By tailoring services and developing customized programs, Corporate Fitness will build a reputation for quality and customer service.

5.1 Milestones

Sample Milestones topic text.

The milestones table and chart provide specific details about program activities that should occur during the year. Each milestone includes its manager, starting date, ending date, and budget. Implementation will be tracked against the plan, with reports on timely completion.

To develop effective business strategies, perform a SWOT analysis of your business. Use our free guide and template to learn how.

Health Club Business Plan Example

Milestones:

Milestone Start Date End Date Budget Manager Department

Sample Milestones 1/4/2008 1/4/2008 $0 ABC Department

Finish Business Plan 5/7/2009 6/6/2009 $100 Dude LeGrande Fromage

Acquire Financing 5/17/2009 7/6/2009 $200 Dudette Legumers

Ah HA! Event 5/27/2009 6/1/2009 $60 Marianne Bosses

Oooooh Noooooo! Event 6/26/2009 7/1/2009 $250 Marionette Chèvre deBlâme

Grande Opening 7/6/2009 7/11/2009 $500 Gloworm Nobs

Marketing Program Starts 6/6/2009 7/1/2009 $1,000 Glower Marketeers

Plan vs. Actual Review 11/1/2009 11/8/2009 $0 Galore Alles

First Break-even Month 3/5/2010 4/4/2010 $0 Bouys Salers

Hire Employees 2/1/2010 3/3/2010 $150 Gulls HRM

Upgrade Business Plan Pro 4/22/2010 4/24/2010 $100 Brass Bossies

Totals $2,360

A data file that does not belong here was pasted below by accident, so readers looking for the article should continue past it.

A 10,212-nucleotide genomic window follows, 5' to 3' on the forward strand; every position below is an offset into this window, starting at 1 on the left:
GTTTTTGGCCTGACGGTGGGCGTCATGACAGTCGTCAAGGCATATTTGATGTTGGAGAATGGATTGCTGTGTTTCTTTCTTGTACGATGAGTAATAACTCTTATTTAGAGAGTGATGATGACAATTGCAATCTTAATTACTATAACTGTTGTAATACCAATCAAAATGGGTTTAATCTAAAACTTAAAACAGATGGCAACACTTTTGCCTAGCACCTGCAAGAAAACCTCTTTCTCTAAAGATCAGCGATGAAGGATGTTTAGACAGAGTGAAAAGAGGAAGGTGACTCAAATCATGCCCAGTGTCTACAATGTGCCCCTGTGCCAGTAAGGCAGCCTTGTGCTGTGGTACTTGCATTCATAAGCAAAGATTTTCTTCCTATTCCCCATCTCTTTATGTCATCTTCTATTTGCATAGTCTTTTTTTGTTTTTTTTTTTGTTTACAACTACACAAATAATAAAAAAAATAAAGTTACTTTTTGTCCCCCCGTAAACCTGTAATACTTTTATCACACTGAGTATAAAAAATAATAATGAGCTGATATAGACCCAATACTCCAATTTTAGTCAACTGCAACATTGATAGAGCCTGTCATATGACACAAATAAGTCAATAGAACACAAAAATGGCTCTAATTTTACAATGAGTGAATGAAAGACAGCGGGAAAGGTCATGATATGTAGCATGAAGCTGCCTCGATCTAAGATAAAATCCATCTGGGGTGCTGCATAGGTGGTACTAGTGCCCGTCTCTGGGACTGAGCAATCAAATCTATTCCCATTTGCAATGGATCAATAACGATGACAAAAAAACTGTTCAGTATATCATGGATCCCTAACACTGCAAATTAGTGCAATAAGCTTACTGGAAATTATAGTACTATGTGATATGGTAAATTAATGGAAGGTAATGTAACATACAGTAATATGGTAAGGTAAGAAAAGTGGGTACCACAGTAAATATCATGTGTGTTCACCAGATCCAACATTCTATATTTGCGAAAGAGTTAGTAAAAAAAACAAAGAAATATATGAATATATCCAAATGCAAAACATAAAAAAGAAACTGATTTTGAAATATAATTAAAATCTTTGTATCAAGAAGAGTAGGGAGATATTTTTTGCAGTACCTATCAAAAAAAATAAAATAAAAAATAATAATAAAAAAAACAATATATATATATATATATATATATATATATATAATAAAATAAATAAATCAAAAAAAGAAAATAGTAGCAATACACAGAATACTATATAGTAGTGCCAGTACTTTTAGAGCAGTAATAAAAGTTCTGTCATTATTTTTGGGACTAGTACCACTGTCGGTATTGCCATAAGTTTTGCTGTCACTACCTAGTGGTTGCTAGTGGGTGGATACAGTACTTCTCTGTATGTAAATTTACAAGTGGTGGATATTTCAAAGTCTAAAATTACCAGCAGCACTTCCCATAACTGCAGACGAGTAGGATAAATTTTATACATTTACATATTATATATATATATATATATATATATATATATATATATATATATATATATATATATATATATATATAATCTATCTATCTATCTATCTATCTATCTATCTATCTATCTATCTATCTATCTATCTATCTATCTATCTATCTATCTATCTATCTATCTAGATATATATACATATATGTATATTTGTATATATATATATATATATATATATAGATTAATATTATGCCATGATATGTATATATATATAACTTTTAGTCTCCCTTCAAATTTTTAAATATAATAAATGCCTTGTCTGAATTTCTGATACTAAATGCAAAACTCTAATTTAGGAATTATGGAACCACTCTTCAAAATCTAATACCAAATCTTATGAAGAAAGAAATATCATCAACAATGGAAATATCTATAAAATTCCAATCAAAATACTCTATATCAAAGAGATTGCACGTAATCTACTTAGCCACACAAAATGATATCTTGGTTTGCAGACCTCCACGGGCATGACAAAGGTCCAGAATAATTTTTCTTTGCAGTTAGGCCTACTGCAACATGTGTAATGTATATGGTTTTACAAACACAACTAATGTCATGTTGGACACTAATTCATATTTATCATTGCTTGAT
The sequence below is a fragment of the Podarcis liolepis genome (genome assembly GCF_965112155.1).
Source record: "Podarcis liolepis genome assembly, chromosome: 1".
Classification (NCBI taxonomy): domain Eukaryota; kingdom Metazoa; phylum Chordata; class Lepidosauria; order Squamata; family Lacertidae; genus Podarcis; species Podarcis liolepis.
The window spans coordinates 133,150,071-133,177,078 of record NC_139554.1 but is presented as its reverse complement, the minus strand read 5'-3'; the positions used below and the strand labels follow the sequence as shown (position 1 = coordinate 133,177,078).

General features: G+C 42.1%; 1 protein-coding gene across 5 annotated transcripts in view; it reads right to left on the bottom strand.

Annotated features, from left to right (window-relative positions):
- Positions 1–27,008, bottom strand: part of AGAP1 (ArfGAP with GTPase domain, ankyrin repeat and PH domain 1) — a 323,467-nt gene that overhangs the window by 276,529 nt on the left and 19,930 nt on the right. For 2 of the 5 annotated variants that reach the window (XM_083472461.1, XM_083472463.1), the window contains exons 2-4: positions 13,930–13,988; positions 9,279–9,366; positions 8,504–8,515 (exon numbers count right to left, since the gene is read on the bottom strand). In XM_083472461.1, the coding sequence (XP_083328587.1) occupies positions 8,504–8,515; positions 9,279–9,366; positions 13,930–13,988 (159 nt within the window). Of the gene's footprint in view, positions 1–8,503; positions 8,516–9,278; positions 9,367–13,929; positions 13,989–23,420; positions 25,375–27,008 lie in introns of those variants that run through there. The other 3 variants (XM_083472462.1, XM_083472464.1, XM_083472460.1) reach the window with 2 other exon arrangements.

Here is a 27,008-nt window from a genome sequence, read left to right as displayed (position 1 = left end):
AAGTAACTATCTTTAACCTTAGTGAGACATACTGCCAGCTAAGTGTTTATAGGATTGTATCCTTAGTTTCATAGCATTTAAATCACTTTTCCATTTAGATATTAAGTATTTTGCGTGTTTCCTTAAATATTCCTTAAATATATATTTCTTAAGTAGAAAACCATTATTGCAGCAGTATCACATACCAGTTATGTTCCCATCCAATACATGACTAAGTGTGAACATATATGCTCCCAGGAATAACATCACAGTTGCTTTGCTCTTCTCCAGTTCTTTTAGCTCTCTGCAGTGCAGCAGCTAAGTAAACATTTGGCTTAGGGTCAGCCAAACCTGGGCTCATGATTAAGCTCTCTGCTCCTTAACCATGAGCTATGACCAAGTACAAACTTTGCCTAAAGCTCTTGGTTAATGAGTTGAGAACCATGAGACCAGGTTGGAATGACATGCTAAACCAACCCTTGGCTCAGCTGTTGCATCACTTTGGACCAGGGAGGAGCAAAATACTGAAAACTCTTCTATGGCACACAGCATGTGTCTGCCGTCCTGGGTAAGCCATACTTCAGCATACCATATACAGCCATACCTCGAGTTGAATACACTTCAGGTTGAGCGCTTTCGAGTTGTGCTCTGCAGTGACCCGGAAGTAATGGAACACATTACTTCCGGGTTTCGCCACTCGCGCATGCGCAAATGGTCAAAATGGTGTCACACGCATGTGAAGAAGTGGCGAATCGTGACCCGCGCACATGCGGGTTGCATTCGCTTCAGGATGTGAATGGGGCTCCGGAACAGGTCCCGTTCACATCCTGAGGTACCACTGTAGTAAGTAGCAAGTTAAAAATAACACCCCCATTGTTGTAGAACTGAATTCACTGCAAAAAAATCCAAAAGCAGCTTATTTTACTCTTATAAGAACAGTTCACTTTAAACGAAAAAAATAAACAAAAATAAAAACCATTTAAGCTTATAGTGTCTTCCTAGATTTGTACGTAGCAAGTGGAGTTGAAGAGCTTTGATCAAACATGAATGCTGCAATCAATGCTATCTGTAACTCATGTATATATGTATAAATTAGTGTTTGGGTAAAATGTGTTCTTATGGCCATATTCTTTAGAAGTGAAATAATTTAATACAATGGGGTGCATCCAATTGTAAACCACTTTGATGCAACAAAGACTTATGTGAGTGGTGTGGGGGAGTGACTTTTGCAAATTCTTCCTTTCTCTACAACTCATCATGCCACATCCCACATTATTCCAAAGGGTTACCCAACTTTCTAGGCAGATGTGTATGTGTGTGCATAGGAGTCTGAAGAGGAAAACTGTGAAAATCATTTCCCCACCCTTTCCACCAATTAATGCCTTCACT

5.2 Marketing Strategy:

Corporate Fitness will target small- to medium-sized businesses in downtown Seattle. The initial task is to convince senior executives of the benefits and needs of wellness programs. This will be achieved by actively building relationships with business professionals who would benefit from this service. Once a strong image is established, Corporate Fitness will use similar strategies to market to larger corporations in Seattle and other expansion areas.

5.2.1 Pricing Strategy:

Corporate Fitness’ service prices are comparable to those of higher-end fitness centers. An employee will pay a $100 monthly fee to access a Corporate Fitness center. Employers will pay an annual fee of $150 for each employee enrolled in the general wellness program, regardless of facility use. The prices reflect the quality of equipment and service.

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5.2.2 Promotion Strategy:

After initial promotions through print and media advertisements, Corporate Fitness will rely on word-of-mouth to attract potential clients. Minimal promotional activity will still be used through newspapers, magazines, television, and radio.

5.3 Sales Strategy:

This information was omitted from the sample plan.

5.3.1 Sales Forecast:

Anticipated sales are shown in the accompanying table and chart.

Health Club Business Plan Example

Health Club Business Plan Example

Sales Forecast

Sales Forecast
Year 1 Year 2 Year 3
$539,075 $650,750 $825,600
$0 $0 $0
$539,075 $650,750 $825,600
Year 1 Year 2 Year 3
$33,000 $44,000 $55,000
$0 $0 $0
$33,000 $44,000 $55,000

Management Summary

Corporate Fitness is a small organization headed by three individuals. The CEO/Director of Sales and Marketing oversees the Director of Health and Wellness Programs and the Director of Finance and Administration. The Director of Health and Wellness Programs supervises the fitness specialists and health educators. The Director of Finance and Administration provides guidance for fitness facility attendants. More director positions will be added as the firm grows.